ii. a reference to an employer in section 96.1 is a reference to a client. 2010, c. 16, Sched. 9, s. 1 (3).

Meeting under s. 102

74.13  (1)  For the purposes of the application of section 102 in respect of this Part, the following modifications apply:

1. In addition to the circumstances set out in subsection 102 (1), the following are circumstances in which an employment standards officer may require persons to attend a meeting under that subsection:

i. The officer is investigating a complaint against a client.

ii. The officer, while inspecting a place under section 91 or 92, comes to have reasonable grounds to believe that a client has contravened this Act or the regulations with respect to an assignment employee.

iii. The officer acquires information that suggests to him or her the possibility that a client may have contravened this Act or the regulations with respect to an assignment employee or prospective assignment employee.

iv. The officer wishes to determine whether a client, in whose residence an assignment employee or prospective assignment employee resides, is complying with this Act.

2. In addition to the persons referred to in subsection 102 (2), the following persons may be required to attend the meeting:

i. The client.

ii. If the client is a corporation, a director or employee of the corporation.

iii. An assignment employee or prospective assignment employee.

3. If a person who was served with a notice under section 102 and who failed to comply with the notice is a client, a reference to an employer in paragraphs 1 and 2 of subsection 102 (10) is a reference to the client.

4. If a person who was served with a notice under section 102 and who failed to comply with the notice is an assignment employee or prospective assignment employee, a reference to an employee in paragraphs 1 and 2 of subsection 102 (10) is a reference to an assignment employee or prospective assignment employee, as the case requires. 2009, c. 9, s. 3; 2010, c. 16, Sched. 9, s. 1 (4, 5).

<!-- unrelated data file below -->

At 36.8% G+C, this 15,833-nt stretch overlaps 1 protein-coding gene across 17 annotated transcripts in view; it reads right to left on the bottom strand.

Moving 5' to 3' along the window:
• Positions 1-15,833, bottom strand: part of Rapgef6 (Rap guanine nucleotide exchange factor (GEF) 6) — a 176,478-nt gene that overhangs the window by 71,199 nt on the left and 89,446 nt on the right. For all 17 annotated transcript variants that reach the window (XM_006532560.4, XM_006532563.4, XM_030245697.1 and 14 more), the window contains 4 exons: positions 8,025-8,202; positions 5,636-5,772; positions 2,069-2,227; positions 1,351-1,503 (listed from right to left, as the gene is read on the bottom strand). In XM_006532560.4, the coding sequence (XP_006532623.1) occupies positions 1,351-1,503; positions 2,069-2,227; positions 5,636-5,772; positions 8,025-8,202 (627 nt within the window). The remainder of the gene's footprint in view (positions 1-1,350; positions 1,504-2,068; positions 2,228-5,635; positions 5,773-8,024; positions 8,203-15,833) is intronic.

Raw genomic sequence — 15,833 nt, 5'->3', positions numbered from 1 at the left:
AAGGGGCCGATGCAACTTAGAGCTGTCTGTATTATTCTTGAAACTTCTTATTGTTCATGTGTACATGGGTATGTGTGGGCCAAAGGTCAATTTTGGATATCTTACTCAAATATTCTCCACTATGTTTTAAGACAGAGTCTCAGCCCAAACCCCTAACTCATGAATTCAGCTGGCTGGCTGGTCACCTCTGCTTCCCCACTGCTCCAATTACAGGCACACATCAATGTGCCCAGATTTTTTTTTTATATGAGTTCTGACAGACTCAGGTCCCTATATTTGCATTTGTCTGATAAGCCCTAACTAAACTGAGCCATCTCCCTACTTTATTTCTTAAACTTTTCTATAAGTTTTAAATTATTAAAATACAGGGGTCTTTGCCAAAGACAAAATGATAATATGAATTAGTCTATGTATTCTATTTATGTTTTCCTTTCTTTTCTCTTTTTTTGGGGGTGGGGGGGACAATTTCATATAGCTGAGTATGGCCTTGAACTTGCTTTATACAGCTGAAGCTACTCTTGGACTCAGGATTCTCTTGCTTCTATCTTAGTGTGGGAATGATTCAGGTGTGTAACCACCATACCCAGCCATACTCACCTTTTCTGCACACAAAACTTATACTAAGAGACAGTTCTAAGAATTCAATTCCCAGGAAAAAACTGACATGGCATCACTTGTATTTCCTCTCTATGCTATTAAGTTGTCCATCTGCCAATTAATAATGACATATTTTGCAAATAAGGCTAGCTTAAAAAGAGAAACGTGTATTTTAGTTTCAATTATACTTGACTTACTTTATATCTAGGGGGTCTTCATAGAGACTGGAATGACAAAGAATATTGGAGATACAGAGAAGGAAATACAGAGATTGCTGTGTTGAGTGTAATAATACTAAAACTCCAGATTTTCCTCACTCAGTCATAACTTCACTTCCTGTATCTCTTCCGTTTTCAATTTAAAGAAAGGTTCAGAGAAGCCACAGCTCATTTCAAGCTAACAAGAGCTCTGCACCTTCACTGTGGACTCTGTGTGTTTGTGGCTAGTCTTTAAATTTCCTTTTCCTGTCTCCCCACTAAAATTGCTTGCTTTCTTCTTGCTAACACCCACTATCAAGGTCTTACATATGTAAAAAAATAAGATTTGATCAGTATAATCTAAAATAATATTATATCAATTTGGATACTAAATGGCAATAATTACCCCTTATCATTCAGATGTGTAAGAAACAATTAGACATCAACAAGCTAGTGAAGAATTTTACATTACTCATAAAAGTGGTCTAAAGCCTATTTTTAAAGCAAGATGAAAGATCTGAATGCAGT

Interpretation, corporation

(2)  For the purposes of paragraph 3 of subsection (1), if a client is a corporation, a reference to the client includes a director or employee who was served with a notice requiring him or her to attend the meeting or to bring or make available any records or other documents. 2010, c. 16, Sched. 9, s. 1 (6).

Time for response

74.13.1  (1)  For the purposes of the application of section 102.1 in respect of this Part, the following modifications apply:

1. In addition to the circumstances set out in subsection 102.1 (1), the following are circumstances in which an employment standards officer may, after giving written notice, require persons to provide evidence or submissions to the officer within the period of time that he or she specifies in the notice:

i. The officer is investigating a complaint against a client.

ii. The officer, while inspecting a place under section 91 or 92, comes to have reasonable grounds to believe that a client has contravened this Act or the regulations with respect to an assignment employee or prospective assignment employee.